Tuesday, October 1, 2013
Is Powder the Weakest Link?
Most of my long term readers will remember that a few years ago I became the recipient of several thousand rounds of various re-loaded ammo, mostly .38 special but there were several other calibers as well. What I couldn't use I gave away to other shooters and hand loaders from my gun club but I have been using up the .38 special as much as possible.
Most of .38 stuff was loaded with a light Bullseye charge and a wadcutter bullet with various primers, the lions share of which were old Winchester Small Pistol No. 2's I believe.
Ya I know I have .223 ammo pictured I couldn't find the .38 pic I took I am not sure where it went on this computer.
Most of the three thousand or so rounds of .38 had a re-load date on them although a few only had powder type and weight. The earliest date I saw was 1982 and the latest was 1989 so most of it was at least 25 years old. None of this ammo was stored in what could even remotely be called a sustainable manner. Most of it was either repacked into the original cardboard containers or placed in plastic boxes similar to what is pictured above. Everything was then stacked on shelves in a very damp basement and left to collect dust.
So for the last two years or so I have been making it a point to shoot up a box of these .38 reloads along with some .357, .45acp and .308 every time I visited the range. I finally managed to shoot up the last box the other day.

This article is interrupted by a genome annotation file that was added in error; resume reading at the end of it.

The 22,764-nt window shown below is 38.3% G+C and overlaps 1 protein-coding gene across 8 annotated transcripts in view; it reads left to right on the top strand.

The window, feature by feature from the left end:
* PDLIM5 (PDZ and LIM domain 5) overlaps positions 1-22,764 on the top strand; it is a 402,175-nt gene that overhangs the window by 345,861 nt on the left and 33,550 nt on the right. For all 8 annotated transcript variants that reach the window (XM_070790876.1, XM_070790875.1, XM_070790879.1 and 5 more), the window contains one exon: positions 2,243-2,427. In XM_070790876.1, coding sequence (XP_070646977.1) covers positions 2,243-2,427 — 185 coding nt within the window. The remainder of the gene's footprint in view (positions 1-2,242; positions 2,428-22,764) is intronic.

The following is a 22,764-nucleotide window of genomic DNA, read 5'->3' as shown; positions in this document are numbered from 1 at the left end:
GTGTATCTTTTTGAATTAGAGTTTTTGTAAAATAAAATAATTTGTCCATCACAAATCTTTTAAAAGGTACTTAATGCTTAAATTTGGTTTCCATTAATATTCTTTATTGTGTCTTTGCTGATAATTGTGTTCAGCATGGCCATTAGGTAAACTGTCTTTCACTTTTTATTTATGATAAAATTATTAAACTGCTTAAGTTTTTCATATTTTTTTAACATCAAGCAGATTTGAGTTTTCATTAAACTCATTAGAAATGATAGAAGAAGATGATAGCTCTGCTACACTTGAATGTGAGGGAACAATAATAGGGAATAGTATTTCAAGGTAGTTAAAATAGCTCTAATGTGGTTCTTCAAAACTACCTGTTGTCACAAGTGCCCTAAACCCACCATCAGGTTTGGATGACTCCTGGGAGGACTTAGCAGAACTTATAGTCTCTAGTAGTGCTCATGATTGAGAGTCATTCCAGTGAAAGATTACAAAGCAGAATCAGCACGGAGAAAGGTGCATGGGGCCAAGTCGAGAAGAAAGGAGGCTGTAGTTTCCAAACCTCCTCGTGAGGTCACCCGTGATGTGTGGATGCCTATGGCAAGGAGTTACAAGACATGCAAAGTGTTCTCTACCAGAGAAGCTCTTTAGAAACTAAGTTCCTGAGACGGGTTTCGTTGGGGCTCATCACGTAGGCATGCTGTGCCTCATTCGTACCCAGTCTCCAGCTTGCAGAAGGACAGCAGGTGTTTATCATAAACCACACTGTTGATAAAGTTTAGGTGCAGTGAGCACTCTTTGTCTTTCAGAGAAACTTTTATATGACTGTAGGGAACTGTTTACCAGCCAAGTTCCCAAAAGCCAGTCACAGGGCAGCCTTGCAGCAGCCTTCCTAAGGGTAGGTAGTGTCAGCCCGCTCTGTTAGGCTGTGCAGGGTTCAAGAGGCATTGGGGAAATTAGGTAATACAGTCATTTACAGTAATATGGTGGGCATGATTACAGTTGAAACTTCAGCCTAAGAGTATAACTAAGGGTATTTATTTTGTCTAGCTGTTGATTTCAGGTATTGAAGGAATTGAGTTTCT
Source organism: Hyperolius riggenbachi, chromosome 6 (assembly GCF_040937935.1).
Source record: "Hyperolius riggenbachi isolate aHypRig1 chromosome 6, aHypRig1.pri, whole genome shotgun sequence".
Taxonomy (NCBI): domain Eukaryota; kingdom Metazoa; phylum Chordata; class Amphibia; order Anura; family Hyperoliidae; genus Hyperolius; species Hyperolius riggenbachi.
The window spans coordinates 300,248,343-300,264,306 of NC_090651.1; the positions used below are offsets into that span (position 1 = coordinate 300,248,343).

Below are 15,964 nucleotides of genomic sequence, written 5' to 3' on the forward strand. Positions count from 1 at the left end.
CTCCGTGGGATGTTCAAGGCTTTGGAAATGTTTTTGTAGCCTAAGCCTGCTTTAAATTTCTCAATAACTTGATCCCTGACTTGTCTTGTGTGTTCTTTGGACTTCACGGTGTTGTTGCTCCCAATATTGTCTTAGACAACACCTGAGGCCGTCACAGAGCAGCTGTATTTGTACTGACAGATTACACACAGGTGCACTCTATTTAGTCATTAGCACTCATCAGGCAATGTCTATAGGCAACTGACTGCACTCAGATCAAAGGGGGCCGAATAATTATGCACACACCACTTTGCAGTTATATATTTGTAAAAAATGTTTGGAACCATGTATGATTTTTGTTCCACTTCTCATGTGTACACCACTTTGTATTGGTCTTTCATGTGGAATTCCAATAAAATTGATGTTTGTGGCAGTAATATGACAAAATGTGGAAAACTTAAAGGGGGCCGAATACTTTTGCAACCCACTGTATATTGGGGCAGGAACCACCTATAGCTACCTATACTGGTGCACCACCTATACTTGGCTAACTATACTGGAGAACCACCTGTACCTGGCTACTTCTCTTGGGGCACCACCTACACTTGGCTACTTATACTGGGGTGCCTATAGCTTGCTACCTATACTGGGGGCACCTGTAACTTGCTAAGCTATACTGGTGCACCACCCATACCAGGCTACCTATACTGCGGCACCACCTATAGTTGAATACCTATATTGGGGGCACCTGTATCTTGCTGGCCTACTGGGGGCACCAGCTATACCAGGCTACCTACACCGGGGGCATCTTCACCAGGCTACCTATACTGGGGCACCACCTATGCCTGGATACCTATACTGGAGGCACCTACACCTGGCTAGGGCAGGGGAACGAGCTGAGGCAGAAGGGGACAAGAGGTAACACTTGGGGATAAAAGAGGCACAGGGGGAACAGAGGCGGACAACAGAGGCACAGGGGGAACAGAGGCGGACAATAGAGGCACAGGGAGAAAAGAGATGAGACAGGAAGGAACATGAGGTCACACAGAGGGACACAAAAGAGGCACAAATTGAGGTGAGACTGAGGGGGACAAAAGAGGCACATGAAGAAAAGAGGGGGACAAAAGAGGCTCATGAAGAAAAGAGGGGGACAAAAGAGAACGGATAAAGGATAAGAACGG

The final tally was close to 4000 various rounds of which as I mentioned about 3000 of which was .38 special. Out of those numbers I had six failures, five of which were the .38's. Four of the failures were powder failures while two were primer failures.
Not bad for ammo that was basically left unprotected for two and a half decades or more. No primer sealant was used on any of the rounds I inspected either so it was straight cup insertion. I also did not notice any increase in powder pressure but honestly at those low charge levels it more than likely wouldn't have been much anyway.
Three of the powder failures resulted in a bullet lodged into the muzzle of the weapon I was shooting. That could prove to be a major problem especially in a semi-auto but luckily all three times it happened I was using my single shot handy rifle. I found a sturdy car radio antenna with the little ball on the end worked perfectly for removing the stuck bullet without risking damage to the barrel. In each case it really didn't travel far enough up the tube to present much of a problem to extract. The first time it happened I was a bit concerned and it stopped my shooting for the day but after that I took the antenna with me just in case.
Since the wadcutters were lead of course I did notice that whatever lube they had on them had begun to deteriorate to the point that it did create a slight leading problem in the barrel but that was to be expected I think. Not sure what the shelf life on lube is.
All in all I found this test to be interesting because I expected a much higher failure rate due to age and the overall storage conditions of the ammo. Honestly I more than likely wouldn't have messed with shooting most of it had it been anything other than .38 special but since I was shooting it out of firearms chambered for .357 I figured there was minimal risk of over pressure or damage. I didn't expect to see so many powder malfunctions versus primer malfunctions as I figured the primers would go first since they would have been less protected.
Live and Learn I guess.
Keep Prepping Everyone!!!